Campbell, Catherine (2014) Community mobilisation in the 21st century: updating our theory of social change? Journal of Health Psychology, 19 (1). pp. 46-59. ISSN 1359-1053
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The article explores the Freirian theory of social change underpinning health-related community mobilisation in poor and marginalised communities. Highlighting potential shortcomings of its essentialist understandings of power and identity, and linear notions of change, it examines how lessons from the ‘new left’, and burgeoning global protest movements, can rejuvenate the field given the growing complexity of 21st-century social inequalities. It suggests the need for a pastiche of approaches to accommodate health struggles in different times and places. However, while needing some updating, Freire’s profound and actionable understandings of the symbolic and material dimensions of social inequalities remain a powerful starting point for activism.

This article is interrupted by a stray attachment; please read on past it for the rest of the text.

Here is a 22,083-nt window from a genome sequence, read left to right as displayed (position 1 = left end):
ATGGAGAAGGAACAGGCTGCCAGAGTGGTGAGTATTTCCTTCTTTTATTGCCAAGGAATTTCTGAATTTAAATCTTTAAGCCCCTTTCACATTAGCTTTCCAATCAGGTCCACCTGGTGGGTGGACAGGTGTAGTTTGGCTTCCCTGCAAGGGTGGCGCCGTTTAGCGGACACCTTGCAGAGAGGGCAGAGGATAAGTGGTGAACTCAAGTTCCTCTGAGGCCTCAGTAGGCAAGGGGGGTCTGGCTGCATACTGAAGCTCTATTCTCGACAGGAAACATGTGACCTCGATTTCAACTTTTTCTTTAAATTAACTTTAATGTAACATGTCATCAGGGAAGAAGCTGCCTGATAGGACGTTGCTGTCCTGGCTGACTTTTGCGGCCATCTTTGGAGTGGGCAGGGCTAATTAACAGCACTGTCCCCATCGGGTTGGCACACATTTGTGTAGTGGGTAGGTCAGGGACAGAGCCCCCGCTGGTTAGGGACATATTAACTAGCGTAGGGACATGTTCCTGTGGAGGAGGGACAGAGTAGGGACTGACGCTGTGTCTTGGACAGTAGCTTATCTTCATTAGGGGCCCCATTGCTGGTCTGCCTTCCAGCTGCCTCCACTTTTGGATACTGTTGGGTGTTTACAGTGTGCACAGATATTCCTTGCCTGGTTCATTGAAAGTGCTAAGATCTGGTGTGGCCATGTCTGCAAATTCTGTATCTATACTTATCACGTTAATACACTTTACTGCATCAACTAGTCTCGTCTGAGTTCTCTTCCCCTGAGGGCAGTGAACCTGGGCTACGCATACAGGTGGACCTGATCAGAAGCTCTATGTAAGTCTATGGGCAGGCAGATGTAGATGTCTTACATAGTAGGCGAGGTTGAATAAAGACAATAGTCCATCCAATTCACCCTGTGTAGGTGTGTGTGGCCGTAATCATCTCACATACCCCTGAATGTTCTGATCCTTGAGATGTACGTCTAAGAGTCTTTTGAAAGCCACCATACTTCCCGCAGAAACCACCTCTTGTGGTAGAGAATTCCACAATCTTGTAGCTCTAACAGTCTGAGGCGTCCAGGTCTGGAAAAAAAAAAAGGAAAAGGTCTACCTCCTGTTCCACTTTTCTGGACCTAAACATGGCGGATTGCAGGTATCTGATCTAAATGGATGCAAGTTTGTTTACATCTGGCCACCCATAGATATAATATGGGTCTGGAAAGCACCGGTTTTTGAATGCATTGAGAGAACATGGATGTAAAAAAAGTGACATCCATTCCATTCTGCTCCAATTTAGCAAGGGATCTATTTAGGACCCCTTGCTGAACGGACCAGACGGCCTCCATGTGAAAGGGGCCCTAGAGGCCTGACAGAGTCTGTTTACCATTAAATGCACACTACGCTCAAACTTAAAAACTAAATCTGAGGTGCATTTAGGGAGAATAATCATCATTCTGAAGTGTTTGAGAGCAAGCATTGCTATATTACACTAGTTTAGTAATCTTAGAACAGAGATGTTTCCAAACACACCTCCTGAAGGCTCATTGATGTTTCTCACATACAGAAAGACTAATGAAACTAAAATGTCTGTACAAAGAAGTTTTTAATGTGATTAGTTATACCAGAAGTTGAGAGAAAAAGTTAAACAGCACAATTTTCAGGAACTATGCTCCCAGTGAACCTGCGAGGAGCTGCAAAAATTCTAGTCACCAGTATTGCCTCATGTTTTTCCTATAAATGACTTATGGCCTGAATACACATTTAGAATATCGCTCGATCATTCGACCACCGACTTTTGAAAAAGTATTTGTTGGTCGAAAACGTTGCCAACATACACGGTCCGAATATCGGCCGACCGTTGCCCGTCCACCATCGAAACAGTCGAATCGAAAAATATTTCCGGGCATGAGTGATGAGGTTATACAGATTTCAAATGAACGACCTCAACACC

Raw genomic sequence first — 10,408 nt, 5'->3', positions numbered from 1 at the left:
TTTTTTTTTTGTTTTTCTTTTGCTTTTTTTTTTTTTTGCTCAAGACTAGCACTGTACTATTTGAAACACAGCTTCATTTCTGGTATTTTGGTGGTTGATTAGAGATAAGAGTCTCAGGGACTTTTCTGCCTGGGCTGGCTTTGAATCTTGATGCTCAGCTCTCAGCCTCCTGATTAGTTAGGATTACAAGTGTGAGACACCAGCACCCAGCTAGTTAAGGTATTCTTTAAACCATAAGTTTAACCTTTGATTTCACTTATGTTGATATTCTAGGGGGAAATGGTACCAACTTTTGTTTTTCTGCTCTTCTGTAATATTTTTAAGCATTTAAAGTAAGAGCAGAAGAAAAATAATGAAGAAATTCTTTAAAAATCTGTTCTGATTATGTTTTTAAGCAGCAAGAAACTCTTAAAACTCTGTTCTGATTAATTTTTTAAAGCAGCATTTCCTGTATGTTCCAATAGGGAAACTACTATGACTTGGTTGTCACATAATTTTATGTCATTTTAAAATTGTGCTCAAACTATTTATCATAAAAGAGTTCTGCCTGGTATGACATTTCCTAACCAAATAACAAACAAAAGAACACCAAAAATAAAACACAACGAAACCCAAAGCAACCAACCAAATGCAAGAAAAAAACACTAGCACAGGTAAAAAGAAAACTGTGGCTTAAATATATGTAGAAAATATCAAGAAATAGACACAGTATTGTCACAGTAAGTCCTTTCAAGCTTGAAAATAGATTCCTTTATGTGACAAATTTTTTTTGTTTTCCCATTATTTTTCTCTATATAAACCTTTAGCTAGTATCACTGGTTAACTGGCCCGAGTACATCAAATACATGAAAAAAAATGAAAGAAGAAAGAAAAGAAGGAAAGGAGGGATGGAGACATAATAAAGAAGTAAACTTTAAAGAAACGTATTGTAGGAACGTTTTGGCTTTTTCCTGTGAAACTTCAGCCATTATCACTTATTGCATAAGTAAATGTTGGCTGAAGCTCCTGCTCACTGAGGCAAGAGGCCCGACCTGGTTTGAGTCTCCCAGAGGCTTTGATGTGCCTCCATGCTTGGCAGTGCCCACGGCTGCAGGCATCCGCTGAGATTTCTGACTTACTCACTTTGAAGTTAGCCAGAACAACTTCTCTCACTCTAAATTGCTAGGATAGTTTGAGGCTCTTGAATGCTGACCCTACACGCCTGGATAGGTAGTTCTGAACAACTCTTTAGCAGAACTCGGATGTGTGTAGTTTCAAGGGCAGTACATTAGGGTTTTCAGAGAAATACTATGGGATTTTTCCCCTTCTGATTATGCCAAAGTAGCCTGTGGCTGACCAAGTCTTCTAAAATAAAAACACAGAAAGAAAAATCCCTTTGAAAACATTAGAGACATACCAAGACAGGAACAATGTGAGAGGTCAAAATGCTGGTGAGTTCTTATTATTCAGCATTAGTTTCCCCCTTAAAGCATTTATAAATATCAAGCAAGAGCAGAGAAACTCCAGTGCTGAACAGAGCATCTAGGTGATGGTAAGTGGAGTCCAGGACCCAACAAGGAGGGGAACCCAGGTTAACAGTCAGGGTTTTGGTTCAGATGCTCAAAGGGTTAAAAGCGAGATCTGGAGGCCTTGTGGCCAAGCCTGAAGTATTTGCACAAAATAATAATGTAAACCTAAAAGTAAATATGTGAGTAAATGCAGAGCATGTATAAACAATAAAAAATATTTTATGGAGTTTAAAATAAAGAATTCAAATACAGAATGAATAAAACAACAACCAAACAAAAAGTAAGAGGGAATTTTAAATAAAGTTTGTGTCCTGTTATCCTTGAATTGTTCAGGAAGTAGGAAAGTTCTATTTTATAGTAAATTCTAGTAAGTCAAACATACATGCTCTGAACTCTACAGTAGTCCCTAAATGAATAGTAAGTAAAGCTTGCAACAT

|Additional Information:||© 2014 SAGE Publications|
|Library of Congress subject classification:||H Social Sciences > H Social Sciences (General)
H Social Sciences > HN Social history and conditions. Social problems. Social reform
H Social Sciences > HT Communities. Classes. Races
|Sets:||Departments > Social Psychology
Research centres and groups > LSE Health
Departments > Psychological and Behavioural Science
|Date Deposited:||14 Jan 2014 12:22|
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